Salmonella bacteria flip an electric switch as they hitch a ride inside immune cells, causing the cells to migrate out of the gut toward other parts of the body, according to a new study publishing on April 9 in the open-access journal PLOS Biology by Yaohui Sun and Alex Mogilner of New York University and colleagues. The discovery reveals a new mechanism underlying the toxicity of this common food-borne pathogen.
Salmonella are among the commonest, and deadliest, causes of food poisoning, causing over 400,000 deaths every year. Many of those deaths result when the bacteria escape the gut inside immune cells called macrophages. Macrophages are drawn to bacteria in the gut by a variety of signals, most prominently chemicals released from the site of infection. Once there, they engulf the bacteria as a regular part of their infection-fighting job. However, rather than remaining there, bacteria-laden macrophages often leave the site and enter the bloodstream, disseminating the bacteria and greatly increasing the gravity of the infection.
Tissues such as the gut often generate small electrical fields across their outer surfaces, and these electrical fields have been known to drive migration of cells, including macrophages. In the new study, the authors first showed that the lining of the mouse cecum (the equivalent of the human appendix) maintains a cross-membrane electrical field, and that Salmonella infection altered this field and contributed to the attraction of macrophages. Measurements of the polarity of the local charge indicated that the macrophages were attracted to the anode, or positively charged pole within the field. Once they engulfed bacteria, however, they became attracted to the cathode and reversed their migratory direction, moving away from the gut lining, toward vessels of the circulatory system. This switch was driven by a in the composition of certain charged surface proteins on the macrophages; the mechanism by which bacterial engulfment triggers this change is still under investigation.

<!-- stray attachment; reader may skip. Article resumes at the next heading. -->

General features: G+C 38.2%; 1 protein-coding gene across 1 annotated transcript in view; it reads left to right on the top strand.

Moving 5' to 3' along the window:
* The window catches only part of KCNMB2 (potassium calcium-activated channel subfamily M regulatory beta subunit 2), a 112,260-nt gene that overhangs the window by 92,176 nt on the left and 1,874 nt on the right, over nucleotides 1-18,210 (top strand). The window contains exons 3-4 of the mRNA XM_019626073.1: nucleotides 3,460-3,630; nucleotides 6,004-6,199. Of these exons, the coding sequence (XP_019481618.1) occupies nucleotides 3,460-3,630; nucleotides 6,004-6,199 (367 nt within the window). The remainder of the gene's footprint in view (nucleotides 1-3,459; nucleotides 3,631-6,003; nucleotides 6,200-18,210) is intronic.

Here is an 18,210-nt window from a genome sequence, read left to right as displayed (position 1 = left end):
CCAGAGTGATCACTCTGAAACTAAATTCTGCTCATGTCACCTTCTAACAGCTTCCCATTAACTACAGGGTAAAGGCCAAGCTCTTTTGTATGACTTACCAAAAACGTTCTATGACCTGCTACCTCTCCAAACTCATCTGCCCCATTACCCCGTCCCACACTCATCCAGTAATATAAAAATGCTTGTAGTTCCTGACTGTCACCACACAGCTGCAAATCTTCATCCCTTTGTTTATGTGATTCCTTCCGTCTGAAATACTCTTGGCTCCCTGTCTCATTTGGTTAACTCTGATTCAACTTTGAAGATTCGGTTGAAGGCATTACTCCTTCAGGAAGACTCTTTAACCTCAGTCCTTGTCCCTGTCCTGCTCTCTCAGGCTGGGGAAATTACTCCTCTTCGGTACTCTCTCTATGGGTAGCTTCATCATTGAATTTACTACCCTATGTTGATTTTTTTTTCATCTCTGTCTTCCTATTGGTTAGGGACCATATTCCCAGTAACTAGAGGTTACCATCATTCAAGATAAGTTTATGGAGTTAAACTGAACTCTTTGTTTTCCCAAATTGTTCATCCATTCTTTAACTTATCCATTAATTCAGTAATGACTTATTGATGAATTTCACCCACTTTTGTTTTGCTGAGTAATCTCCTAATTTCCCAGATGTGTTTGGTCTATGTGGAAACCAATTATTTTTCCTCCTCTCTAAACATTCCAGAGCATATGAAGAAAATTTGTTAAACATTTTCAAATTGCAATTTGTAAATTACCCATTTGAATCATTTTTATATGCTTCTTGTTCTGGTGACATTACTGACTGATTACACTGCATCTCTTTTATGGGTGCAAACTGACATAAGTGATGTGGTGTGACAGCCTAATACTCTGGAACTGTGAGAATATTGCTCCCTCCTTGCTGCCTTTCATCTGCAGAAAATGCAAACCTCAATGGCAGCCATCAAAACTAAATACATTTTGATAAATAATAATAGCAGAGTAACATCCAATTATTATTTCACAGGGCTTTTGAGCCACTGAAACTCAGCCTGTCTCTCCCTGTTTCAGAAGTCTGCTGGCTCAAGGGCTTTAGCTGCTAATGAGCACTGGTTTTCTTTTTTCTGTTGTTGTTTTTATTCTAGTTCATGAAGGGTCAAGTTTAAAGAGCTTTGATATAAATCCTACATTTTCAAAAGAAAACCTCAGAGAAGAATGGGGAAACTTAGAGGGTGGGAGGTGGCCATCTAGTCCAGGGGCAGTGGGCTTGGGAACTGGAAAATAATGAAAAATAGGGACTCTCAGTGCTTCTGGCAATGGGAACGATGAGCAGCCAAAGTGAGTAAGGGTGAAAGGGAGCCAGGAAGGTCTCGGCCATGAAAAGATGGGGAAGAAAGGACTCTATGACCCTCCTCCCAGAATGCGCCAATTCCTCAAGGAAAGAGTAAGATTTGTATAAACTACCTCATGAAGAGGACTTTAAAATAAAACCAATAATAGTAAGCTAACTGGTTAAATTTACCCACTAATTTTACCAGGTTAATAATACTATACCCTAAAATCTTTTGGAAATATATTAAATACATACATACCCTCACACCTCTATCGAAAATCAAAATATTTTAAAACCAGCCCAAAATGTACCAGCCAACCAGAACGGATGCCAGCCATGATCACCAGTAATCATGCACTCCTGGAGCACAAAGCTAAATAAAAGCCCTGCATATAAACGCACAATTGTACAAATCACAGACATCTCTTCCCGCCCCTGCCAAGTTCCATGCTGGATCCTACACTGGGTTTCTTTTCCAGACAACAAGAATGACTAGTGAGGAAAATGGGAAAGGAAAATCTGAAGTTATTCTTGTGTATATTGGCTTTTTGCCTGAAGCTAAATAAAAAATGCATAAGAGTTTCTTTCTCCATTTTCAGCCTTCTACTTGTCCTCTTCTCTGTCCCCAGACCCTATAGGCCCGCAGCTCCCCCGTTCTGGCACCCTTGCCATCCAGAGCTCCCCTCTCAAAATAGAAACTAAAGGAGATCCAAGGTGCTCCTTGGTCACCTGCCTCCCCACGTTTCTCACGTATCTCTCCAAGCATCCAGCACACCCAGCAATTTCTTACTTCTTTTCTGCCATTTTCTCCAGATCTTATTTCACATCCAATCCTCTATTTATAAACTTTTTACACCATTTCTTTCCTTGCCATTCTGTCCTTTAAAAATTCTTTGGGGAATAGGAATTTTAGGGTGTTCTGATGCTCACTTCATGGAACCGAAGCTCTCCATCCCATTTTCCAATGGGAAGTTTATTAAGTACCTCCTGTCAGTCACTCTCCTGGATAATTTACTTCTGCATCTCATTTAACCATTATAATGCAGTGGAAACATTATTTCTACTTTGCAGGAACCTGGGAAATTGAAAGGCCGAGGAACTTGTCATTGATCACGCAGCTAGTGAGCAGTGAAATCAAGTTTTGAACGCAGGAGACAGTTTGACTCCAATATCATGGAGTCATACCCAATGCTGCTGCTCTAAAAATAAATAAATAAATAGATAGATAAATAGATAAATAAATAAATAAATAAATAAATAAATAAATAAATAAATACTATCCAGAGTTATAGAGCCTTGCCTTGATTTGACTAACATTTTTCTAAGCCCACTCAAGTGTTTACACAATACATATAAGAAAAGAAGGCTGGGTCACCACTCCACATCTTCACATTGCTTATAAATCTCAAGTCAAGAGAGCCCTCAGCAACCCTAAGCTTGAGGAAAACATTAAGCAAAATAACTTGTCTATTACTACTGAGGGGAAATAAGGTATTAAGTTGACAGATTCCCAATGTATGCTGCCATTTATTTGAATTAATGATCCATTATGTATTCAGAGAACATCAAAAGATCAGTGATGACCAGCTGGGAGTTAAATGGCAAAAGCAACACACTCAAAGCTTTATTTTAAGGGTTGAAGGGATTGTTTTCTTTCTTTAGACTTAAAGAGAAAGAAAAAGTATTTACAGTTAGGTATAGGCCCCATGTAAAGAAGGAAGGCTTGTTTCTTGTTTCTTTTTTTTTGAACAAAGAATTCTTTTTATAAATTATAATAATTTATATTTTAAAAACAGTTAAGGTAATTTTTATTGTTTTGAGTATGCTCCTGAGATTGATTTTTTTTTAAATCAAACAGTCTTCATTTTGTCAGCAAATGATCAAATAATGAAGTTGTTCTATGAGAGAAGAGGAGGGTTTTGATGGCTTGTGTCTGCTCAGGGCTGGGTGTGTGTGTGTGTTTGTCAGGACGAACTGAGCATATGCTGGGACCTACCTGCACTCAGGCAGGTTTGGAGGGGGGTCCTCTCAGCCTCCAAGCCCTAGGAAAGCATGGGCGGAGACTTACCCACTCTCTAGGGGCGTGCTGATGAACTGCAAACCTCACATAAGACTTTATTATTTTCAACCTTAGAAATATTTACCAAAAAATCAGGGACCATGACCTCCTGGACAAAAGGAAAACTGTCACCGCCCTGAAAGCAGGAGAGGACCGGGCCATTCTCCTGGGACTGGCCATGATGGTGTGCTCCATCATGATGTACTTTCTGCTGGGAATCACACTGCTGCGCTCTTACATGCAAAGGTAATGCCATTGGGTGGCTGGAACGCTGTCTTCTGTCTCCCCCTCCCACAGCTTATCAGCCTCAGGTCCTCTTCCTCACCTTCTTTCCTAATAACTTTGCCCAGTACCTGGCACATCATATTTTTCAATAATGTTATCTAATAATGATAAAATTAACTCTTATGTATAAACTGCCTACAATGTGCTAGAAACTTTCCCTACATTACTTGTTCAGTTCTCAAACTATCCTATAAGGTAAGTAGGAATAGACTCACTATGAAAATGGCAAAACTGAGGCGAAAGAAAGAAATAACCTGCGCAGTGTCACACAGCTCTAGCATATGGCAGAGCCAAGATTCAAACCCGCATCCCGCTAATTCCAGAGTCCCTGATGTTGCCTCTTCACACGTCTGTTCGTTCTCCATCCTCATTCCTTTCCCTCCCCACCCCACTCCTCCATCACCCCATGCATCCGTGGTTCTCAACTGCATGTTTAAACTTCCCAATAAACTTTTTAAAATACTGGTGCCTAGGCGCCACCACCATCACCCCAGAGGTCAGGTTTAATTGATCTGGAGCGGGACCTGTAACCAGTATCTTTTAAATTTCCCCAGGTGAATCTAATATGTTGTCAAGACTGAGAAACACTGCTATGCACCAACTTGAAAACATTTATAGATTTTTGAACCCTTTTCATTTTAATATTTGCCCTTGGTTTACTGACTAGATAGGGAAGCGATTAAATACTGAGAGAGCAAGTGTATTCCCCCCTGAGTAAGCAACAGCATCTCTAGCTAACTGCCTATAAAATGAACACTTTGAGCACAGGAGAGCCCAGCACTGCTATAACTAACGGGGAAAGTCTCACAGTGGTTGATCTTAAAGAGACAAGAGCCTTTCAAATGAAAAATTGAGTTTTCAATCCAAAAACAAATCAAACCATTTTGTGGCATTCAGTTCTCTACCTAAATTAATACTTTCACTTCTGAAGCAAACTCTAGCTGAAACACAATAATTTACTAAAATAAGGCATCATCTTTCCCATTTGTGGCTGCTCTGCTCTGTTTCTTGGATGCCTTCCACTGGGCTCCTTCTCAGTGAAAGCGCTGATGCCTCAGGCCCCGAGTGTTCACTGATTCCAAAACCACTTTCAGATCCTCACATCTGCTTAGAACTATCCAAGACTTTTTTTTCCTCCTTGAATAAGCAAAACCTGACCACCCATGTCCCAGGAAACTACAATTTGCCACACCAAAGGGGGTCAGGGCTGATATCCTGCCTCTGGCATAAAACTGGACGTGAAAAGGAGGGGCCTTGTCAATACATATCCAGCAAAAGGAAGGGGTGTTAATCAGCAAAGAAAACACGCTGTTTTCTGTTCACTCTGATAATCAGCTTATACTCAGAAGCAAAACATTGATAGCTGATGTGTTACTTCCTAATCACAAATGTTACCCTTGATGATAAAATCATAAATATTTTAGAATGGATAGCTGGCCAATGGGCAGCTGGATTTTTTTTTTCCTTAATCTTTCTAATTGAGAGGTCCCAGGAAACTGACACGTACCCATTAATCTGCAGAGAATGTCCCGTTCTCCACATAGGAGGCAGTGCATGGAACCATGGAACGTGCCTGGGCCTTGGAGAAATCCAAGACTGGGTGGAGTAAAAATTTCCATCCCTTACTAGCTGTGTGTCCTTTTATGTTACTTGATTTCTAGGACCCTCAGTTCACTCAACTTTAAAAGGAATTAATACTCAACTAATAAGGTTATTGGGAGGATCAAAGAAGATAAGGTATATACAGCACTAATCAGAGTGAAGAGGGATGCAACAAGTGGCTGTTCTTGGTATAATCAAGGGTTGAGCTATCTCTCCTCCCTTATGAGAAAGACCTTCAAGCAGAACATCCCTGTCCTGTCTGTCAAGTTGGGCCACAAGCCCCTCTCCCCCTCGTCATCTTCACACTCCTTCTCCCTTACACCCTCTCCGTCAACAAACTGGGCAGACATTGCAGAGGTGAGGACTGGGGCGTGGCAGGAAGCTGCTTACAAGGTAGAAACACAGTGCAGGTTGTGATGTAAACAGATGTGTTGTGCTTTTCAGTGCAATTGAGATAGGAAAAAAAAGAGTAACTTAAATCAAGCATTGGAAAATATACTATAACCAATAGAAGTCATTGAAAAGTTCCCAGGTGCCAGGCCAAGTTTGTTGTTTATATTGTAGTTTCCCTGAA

“Dissemination, rather than localized infection, is the greatest cause of mortality from Salmonella (and other food-borne bacteria), and so understanding more about this polarity switch is likely to help develop new treatments to reduce deaths from food-borne bacterial infections,” said Mogilner.
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